The morning of my 21st birthday, a kid (maybe 12 or 13 years old) almost hit me with a vespa he clearly had little control over.
The evening of my 21st birthday, it started to rain (pour), so I huddled in a restaurant getting soaked with my friends, then took a taxi ride with 4 unknown men back to my house. Waiting for me was dinner with my family and the live chicken that had been a gift for me earlier in the day.
So not bad!
In spite of the risk of this post seeming self-centered by me focusing on my birthday, I am going to go for it. I think there are some fun cultural moments/insights to be seen (and it only comes once a year right?).
Anywho, it was a weekend of cake. Starting with my fellow student, Jamie’s, birthday on Friday, my host mother baked and decorated three full sheet cakes. As he job is being pastry chef/culinary teacher, it is not out of the ordinary for baking to take a large part of her time. One was chocolate (for Jamie), and the other two vanilla (one for my family party and one for the actual date of birth). She makes the cake out of eggs, flour and sugar, then lines the inside with frosting and fruit filling, covers the outside with buttercream in pink and white, then writes a message in script and places special sprinkles carefully around edges. I got to help with some, and watching the ease and speed with which she assembles ingredients into artful dessert is impressive and hypnotizing.
On Saturday, my family went all-out and threw me and all of the students a party. I helped my mom cook appetizers during the morning which included tiny cucumber sandwiches, mini pizzas, and fried bread fruit (a Malagasy classic). Surprisingly, there was no rice. All of the students came, and some brought their host siblings, it was a jolly time. My host dad had set up microphones and hooked up our casio keyboard to speakers, so songs were one of the main events. My host family took the lead on some Christian hymns in Malagasy and an adorable young host sister jumped in with a heartfelt rendition of Celene Dione’s iconic My Heart Will Go On, in nearly correct English. After blowing out the candle, I opened a few presents. My friend’s host sister brought me a present despite never having met me (which I think says something about the gifting culture here), and it was a lovely framed Psalm in Malagasy with which she included a handwritten English translation. It now hangs on my wall. Also received were many candy bars and a champion hat. Much love to friends and family.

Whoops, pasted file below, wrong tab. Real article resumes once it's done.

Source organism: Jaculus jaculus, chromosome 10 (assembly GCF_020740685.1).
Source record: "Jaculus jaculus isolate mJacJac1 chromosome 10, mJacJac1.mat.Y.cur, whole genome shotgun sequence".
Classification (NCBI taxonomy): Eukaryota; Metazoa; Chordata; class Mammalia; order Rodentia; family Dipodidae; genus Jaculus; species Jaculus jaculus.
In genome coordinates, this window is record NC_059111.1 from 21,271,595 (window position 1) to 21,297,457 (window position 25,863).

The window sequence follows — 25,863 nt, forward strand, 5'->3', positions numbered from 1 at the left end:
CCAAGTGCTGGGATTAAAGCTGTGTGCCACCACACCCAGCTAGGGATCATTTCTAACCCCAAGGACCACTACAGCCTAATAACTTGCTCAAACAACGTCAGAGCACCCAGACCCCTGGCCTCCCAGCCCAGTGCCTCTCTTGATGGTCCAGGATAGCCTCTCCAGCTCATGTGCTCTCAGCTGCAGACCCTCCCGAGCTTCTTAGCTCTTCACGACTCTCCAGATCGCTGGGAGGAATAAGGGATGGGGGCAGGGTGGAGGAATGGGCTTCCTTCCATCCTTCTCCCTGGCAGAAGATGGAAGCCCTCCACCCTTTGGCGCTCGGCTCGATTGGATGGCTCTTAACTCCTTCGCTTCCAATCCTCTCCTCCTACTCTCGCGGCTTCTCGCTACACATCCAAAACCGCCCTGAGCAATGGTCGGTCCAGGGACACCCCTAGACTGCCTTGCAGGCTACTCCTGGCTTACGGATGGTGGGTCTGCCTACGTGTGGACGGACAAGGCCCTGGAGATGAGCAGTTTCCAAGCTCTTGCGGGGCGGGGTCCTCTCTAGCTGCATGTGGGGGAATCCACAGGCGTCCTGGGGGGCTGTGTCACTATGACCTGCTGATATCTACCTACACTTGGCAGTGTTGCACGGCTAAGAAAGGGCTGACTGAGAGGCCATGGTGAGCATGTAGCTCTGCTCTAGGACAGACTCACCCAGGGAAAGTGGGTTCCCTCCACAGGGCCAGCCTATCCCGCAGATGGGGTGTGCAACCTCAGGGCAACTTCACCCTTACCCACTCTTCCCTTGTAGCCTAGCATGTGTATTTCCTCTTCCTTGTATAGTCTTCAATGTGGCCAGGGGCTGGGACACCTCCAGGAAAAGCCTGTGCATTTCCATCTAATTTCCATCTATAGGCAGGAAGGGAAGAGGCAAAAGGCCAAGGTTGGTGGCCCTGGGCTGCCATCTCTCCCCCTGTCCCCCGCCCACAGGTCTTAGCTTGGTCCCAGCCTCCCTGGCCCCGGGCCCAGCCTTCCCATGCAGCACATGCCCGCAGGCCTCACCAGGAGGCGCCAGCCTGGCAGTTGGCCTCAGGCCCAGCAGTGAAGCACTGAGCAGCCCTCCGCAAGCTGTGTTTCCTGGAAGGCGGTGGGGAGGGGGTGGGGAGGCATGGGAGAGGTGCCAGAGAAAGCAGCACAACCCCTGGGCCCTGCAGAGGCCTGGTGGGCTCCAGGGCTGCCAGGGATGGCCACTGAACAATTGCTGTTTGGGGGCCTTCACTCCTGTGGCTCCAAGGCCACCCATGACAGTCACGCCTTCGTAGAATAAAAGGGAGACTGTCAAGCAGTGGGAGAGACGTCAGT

This brings me to the title of this post. As a brief background, this city (and so far Madagascar in general) is filled with shirts, hats and dresses printed with English phrases that often don’t make sense and worn by people who most likely do not speak English. Some of my favorites have been: “Sorry I’m Bad”, “Lucifer 666”, “My life is a dark room” and “Queens make the money” (worn by a man). My friend Sarah from the program was lovely enough to get me a true keeper for my birthday: a black tshirt with a rabbit coming out of the pocket that says “Goorthngshappen when mego be it”. We spent a while puzzling over its meaning and my host dad could not even tell that it was the English language. I have taken it to mean that good things happen when you make them happen. I have tried to take it to heart, and I think the shirt has brought me good tidings, as this week has been pretty amazing. But, it is all up to the interpretation of the reader. Maybe just goorthngshappen when mego be it. And that’s all.
(PS: ‘scooo dubs!!! I just found out that my Malagasy friend Parker is a Warriors fan and that Steph Curry is his favorite player… love for my home team is worldwide! it was quite the trip seeing the Oakland symbol all the way out here)